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The Aviation


slkinsey
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Based on a quick search in google books, creme de violette used to be distilled from irises and artificially colored with cochineal and indigo blue.

This is from a French book published in 1866.

So I read this as Orris root - I should give this a try cause I've got orris root.  Don't have conchineal and indigo but lots of other choices for colour.

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By artificially colored, I meant that the color had been added and was not from the flowers themselves.

R&W gets its color from a mixture of FD&C blue # 1 (E133, aka brilliant blue) and FD&C red #40 (E129).

Does Tempus Fugit only use cochineal (which is carmine red)? They would also need a blue dye to get a purple color. Or try changing the pH to basic, cochineal is supposed to turn violet at higher pH.

 

If Tempus Fugit had artificial color I believe by law they would be obliged to say.  The small text on the bottle says:  "contains cochineal extract".  The label also states:  "Liqueur de Violettes' delicate color is the result of natural ingredients, so please store out of direct sunlight and heat to reduce fading over time."  Seems appropriate for the brand name.  Indeed the color of cochineal is fugitive.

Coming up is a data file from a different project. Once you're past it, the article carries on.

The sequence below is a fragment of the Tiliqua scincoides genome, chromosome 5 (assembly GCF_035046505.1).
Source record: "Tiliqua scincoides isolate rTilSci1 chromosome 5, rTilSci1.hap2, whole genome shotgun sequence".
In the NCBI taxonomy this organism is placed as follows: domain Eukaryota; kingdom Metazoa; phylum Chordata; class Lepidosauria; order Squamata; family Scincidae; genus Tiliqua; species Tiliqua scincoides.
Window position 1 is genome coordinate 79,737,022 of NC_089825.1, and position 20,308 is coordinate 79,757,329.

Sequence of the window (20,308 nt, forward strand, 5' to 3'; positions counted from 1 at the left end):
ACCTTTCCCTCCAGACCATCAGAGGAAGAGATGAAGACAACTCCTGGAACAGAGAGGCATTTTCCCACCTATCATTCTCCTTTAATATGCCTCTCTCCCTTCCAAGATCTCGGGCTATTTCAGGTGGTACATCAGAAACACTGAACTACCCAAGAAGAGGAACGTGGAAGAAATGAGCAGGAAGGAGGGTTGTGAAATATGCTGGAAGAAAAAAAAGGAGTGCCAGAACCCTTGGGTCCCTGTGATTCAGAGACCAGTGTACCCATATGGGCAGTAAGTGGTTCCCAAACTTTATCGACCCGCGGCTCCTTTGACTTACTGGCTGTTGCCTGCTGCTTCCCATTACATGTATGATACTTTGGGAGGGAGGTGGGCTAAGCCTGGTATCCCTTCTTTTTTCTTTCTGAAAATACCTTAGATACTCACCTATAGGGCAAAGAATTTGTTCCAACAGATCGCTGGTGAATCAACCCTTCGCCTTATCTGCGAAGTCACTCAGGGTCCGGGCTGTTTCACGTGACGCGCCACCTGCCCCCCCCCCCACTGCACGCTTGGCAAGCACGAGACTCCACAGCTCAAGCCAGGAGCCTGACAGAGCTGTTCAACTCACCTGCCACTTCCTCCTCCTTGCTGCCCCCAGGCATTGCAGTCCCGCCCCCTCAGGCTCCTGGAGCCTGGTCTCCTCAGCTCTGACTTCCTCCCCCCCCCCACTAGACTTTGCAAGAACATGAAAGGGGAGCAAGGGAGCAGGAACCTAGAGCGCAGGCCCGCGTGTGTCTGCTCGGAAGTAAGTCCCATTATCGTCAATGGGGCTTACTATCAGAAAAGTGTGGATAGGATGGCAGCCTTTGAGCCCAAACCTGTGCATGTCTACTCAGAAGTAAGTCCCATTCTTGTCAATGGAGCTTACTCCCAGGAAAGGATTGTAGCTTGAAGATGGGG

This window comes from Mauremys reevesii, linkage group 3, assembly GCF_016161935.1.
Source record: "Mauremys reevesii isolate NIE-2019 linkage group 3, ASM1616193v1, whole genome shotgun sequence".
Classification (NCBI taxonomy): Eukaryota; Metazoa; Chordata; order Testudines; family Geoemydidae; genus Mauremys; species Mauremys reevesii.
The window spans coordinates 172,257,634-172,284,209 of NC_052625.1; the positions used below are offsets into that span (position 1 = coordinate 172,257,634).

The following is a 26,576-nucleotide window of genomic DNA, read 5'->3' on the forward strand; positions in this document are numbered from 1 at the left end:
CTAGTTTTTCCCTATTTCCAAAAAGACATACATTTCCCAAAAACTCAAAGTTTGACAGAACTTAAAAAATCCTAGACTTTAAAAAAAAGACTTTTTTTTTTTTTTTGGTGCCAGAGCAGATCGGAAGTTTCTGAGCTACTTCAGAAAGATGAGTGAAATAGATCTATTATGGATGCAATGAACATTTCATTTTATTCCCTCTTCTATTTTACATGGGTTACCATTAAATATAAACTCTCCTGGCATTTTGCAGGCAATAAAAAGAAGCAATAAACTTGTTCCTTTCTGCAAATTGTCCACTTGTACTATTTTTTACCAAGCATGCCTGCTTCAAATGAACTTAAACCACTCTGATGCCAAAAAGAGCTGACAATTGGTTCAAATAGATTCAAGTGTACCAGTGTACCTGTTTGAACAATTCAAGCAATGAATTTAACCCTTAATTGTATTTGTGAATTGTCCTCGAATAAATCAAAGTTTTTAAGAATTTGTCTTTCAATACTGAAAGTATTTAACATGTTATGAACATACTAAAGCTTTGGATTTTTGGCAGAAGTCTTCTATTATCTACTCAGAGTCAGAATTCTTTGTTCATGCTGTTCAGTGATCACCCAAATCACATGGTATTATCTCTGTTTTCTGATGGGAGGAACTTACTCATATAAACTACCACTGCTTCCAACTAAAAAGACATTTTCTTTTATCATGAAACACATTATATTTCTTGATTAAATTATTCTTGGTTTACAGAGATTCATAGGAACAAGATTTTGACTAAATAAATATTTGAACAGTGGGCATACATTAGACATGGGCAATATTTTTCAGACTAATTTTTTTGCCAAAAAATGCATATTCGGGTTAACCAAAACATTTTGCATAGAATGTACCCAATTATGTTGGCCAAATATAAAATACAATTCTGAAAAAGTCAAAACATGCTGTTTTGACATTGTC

I enjoy lemon juice too much in my aviations to try what happens at high pH!  My son is coming over in a bit and should we have time I'd like to go on a search for Magellan.

Cooking is cool.  And kitchen gear is even cooler.  -- Chad Ward

 

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Orris root infusions under way - one is 25% powdered orris root in 92% ETOH, the other 50% orris root pieces in 92% ETOH.

 

 

Apparently I need to shake 5 times per day for a month - might just bung it in the ultrasonic cleaner next time I have the house to myself.

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Absolutely no luck finding Magellan.  But my grandson won his ballgame 7-2.

I don't know if you are close to the PA border, but there are several stores around Philly that have it in stock.  BTW, I love Magellan, not because of the novelty of its color (though it makes a lovely, eye-catching Martini), but I find it to be a very good tasting gin.

Mike

"The mixing of whiskey, bitters, and sugar represents a turning point, as decisive for American drinking habits as the discovery of three-point perspective was for Renaissance painting." -- William Grimes

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I do indeed - but still find I get stronger quicker infusions with the ultrasound.  

More information on your tools and process please Kerry? I've done my Googling and read around. What worked well or otherwise for you?

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Still in progress - I'm just getting over a cold that has not allowed me to taste anything for about a week.  A bit frustrating as we are preparing for a Big Green Egg eggfest today and I'm not sure how my sauces taste.

 

My Ultrasonic cleaner is around 15 litres if I'm not mistaken - it's called a Kendal - bought on e-bay fairly reasonably.   I leave stuff in jars and ultrasound them in the jars in a water filled chamber.